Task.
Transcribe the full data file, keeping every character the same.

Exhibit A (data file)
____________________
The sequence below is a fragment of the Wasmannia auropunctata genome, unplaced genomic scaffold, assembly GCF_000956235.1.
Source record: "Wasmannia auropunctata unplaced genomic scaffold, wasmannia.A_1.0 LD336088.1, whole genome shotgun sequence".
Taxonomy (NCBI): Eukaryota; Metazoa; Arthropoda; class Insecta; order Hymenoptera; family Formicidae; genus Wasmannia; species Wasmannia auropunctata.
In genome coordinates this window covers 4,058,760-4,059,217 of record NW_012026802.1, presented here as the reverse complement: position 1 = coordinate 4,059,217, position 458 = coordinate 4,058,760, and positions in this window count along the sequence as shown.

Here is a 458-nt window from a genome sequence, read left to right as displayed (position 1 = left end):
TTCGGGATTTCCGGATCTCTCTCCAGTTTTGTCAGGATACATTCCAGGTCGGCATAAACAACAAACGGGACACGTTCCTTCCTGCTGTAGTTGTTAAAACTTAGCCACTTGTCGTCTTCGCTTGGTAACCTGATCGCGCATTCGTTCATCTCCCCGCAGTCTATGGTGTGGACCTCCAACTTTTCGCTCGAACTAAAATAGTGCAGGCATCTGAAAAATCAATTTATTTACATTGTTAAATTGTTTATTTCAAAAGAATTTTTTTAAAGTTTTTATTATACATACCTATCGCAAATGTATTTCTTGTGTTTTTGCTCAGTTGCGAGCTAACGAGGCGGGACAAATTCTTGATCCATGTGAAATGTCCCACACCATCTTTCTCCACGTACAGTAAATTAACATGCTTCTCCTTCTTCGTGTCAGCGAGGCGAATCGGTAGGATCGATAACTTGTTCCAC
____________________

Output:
The sequence below is a fragment of the Wasmannia auropunctata genome, unplaced genomic scaffold, assembly GCF_000956235.1.
Source record: "Wasmannia auropunctata unplaced genomic scaffold, wasmannia.A_1.0 LD336088.1, whole genome shotgun sequence".
Taxonomy (NCBI): Eukaryota; Metazoa; Arthropoda; class Insecta; order Hymenoptera; family Formicidae; genus Wasmannia; species Wasmannia auropunctata.
In genome coordinates this window covers 4,058,760-4,059,217 of record NW_012026802.1, presented here as the reverse complement: position 1 = coordinate 4,059,217, position 458 = coordinate 4,058,760, and positions in this window count along the sequence as shown.

Here is a 458-nt window from a genome sequence, read left to right as displayed (position 1 = left end):
TTCGGGATTTCCGGATCTCTCTCCAGTTTTGTCAGGATACATTCCAGGTCGGCATAAACAACAAACGGGACACGTTCCTTCCTGCTGTAGTTGTTAAAACTTAGCCACTTGTCGTCTTCGCTTGGTAACCTGATCGCGCATTCGTTCATCTCCCCGCAGTCTATGGTGTGGACCTCCAACTTTTCGCTCGAACTAAAATAGTGCAGGCATCTGAAAAATCAATTTATTTACATTGTTAAATTGTTTATTTCAAAAGAATTTTTTTAAAGTTTTTATTATACATACCTATCGCAAATGTATTTCTTGTGTTTTTGCTCAGTTGCGAGCTAACGAGGCGGGACAAATTCTTGATCCATGTGAAATGTCCCACACCATCTTTCTCCACGTACAGTAAATTAACATGCTTCTCCTTCTTCGTGTCAGCGAGGCGAATCGGTAGGATCGATAACTTGTTCCAC